Keywords: Distribution shift, group shift, DRO, label noise
TL;DR: Assuming sub-populations are realized by simple functions leads to a constrained DRO that yields less pessimistic solutions.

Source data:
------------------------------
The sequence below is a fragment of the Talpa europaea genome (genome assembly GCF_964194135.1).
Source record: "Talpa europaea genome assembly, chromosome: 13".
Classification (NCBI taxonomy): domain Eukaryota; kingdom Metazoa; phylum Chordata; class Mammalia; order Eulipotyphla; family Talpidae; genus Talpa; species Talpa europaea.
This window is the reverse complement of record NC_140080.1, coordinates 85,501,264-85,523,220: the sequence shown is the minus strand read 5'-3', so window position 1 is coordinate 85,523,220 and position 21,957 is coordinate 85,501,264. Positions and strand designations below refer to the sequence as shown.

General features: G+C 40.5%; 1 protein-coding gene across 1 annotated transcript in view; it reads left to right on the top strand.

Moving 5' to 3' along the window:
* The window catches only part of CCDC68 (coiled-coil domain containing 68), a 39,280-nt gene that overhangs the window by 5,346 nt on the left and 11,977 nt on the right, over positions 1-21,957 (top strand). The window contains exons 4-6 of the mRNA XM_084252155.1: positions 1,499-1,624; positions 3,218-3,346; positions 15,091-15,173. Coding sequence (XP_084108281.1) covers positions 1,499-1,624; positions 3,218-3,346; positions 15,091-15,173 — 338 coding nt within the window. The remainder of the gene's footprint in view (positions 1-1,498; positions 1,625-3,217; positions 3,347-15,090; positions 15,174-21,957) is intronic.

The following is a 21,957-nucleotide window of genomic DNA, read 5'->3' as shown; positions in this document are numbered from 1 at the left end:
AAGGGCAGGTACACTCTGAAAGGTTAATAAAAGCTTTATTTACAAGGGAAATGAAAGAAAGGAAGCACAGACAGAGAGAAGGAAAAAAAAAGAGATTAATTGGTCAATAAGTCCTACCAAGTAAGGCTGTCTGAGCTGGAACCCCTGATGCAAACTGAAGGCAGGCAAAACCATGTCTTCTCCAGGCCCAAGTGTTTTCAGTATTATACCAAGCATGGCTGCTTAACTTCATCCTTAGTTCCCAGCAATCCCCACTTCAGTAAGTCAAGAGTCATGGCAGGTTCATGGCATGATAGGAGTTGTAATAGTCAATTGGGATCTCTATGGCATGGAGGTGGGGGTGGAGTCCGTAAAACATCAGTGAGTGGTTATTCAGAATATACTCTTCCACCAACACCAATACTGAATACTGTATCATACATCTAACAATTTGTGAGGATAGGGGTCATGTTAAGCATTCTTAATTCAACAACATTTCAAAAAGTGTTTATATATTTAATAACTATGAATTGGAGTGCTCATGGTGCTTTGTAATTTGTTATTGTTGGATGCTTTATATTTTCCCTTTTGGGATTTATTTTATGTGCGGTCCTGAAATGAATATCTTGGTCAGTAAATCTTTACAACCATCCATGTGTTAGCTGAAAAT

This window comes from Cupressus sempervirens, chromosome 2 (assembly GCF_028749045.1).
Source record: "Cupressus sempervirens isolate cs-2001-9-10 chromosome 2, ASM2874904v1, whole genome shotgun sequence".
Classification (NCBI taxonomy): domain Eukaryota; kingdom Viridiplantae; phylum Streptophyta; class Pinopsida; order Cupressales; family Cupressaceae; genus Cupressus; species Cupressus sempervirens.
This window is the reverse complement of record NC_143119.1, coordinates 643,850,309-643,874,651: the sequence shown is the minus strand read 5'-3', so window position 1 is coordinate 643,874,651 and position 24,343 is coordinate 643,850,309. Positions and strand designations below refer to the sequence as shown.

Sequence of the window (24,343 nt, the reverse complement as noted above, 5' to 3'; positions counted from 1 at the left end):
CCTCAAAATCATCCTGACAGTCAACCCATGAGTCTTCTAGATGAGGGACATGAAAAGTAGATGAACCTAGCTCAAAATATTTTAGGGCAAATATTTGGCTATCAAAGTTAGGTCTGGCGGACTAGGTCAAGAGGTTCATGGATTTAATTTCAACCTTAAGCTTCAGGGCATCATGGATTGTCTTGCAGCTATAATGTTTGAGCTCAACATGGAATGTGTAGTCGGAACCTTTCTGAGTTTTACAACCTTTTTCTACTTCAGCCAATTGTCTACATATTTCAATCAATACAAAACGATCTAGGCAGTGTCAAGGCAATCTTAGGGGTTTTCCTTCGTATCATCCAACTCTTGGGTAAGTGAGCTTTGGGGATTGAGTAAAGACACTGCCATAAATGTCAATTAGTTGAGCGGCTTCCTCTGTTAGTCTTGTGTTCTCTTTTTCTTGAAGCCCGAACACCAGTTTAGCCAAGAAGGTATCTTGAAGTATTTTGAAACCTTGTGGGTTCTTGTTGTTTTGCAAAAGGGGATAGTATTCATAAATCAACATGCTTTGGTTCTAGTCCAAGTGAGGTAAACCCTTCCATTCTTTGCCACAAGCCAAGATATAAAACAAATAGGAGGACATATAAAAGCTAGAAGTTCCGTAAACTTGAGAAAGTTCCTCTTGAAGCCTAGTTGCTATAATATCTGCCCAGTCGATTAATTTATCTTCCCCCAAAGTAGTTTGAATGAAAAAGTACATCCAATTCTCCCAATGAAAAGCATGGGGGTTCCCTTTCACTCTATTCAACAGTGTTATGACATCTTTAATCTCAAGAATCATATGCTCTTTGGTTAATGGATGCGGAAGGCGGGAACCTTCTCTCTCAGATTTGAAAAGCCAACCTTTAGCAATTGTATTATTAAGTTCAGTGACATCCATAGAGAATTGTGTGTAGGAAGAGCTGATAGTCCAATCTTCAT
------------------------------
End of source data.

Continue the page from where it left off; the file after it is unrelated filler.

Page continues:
Abstract: Although training machine learning models for robustness is critical for real-world adoption, determining how to best ensure robustness remains an open problem. Some methods (e.g., DRO) are overly conservative, while others (e.g., Group DRO) require domain knowledge that may be hard to obtain. In this work, we address limitations in prior approaches by assuming a more nuanced form of group shift: conditioned on the label, we assume that the true group function is simple. For example, we may expect that group shifts occur along high-level features (e.g., image background, lighting). Thus, we aim to learn a model that maintains high accuracy on simple group functions realized by these features, but need not spend valuable model capacity achieving high accuracy on contrived groups of examples. Based on this idea, we formulate a two-player game where conditioned on the label the adversary can only separate datapoints into potential groups using simple features, which corresponds to a bitrate constraint on the adversary's capacity. Our resulting practical algorithm, Bitrate-Constrained DRO (BR-DRO), does not require group information on training samples yet matches the performance of Group DRO. Our theoretical analysis reveals that in some settings BR-DRO objective can provably yield statistically efficient and less pessimistic solutions than unconstrained DRO.